Entrepreneur or Unemployed?
Robert B. Reich
LAST year was a fabulous one for entrepreneurs, at least according to the Kauffman Index of Entrepreneurial Activity released last month by the Ewing Marion Kauffman Foundation. “Rather than making history for its deep recession and record unemployment,” the foundation reported, “2009 might instead be remembered as the year business startups reached their highest level in 14 years — even exceeding the number of startups during the peak 1999-2000 technology boom.”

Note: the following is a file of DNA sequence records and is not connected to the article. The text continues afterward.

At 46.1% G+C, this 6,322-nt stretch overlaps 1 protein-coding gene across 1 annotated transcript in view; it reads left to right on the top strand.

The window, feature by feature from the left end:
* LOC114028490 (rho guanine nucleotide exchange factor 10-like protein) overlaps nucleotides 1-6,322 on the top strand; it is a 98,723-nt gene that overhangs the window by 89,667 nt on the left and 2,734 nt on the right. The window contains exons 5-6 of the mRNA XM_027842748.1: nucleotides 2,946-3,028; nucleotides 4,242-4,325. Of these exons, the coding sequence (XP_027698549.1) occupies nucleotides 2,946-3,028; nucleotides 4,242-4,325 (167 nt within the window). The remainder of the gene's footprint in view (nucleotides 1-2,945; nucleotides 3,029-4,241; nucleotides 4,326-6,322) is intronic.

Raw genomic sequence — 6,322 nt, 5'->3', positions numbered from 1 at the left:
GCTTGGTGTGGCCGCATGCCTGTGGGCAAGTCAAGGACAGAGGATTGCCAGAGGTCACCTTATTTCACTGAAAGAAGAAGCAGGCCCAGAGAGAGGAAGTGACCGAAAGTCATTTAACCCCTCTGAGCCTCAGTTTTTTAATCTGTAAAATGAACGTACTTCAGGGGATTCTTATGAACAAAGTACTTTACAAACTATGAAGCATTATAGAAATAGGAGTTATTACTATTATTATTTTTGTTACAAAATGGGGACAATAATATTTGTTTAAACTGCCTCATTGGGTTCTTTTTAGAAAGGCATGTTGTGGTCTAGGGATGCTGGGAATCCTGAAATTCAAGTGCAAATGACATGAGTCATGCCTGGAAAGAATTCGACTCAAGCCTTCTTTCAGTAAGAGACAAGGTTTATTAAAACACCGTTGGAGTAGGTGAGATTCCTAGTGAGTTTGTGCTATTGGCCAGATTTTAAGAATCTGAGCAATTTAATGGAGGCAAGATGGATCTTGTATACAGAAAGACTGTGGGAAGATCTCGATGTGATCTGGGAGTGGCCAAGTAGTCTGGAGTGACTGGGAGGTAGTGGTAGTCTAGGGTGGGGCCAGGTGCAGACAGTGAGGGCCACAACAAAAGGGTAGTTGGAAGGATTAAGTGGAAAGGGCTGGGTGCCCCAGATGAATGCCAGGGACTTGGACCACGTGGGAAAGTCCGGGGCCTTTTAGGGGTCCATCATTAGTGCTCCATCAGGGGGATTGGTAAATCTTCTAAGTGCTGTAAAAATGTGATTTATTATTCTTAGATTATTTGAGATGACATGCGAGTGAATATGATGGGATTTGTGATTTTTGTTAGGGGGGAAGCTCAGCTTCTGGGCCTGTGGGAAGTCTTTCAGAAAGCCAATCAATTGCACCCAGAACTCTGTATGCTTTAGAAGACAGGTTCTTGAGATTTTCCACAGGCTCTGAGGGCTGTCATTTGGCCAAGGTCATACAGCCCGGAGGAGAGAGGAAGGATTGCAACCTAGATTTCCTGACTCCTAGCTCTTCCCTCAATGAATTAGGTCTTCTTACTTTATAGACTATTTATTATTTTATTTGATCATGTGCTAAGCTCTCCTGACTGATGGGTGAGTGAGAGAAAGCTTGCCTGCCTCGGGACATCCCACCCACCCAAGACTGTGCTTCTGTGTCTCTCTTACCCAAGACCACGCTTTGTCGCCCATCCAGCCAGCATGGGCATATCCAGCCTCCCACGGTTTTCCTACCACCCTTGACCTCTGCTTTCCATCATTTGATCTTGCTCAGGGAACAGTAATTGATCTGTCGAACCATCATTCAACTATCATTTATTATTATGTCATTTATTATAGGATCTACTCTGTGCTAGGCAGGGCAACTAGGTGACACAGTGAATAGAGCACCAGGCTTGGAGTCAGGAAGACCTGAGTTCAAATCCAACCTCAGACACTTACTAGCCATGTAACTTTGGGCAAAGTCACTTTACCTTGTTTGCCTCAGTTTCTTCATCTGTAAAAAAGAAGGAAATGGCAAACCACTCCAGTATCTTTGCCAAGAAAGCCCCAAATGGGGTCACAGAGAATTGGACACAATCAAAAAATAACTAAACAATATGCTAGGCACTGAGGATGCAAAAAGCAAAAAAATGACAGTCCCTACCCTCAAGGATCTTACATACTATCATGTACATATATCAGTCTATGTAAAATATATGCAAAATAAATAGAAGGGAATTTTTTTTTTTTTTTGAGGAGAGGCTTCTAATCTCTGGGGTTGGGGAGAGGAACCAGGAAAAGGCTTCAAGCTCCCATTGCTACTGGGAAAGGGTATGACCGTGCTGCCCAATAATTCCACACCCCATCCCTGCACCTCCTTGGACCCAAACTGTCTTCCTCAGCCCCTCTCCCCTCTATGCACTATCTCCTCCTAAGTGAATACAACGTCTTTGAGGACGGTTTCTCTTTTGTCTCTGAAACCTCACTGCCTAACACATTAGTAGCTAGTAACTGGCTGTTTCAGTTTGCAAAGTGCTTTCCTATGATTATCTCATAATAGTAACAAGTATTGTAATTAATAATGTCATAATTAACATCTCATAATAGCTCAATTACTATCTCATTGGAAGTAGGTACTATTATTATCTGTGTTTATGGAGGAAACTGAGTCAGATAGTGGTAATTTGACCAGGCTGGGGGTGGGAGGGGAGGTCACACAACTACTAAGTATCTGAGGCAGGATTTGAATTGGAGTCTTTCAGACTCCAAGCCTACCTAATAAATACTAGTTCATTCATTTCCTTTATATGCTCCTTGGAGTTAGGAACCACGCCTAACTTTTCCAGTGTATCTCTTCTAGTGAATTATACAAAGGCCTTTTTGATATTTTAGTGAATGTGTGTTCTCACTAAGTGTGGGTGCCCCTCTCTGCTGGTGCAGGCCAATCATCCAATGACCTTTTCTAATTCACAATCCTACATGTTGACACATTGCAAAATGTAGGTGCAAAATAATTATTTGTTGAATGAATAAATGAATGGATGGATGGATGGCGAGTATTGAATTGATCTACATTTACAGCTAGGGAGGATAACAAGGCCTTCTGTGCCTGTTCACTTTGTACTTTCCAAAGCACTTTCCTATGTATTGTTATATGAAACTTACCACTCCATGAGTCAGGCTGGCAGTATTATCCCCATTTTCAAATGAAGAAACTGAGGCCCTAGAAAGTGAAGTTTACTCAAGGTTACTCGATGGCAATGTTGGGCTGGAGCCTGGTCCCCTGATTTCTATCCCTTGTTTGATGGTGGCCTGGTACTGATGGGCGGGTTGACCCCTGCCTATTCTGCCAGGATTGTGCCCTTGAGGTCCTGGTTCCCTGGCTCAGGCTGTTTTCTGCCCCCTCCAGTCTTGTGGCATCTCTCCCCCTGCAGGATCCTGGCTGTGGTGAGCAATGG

Another surprise is the age of these new entrepreneurs. According to the report, most of the growth in startups was propelled by 35- to 44-year-olds, followed by people 55 to 64. Forget Internet whiz kids in their 20’s. It’s the gray-heads who are taking the reins of the new startup economy. And if you thought minorities had been hit particularly hard by this awful recession, think again. According to the report, entrepreneurship increased more among African-Americans than among whites.
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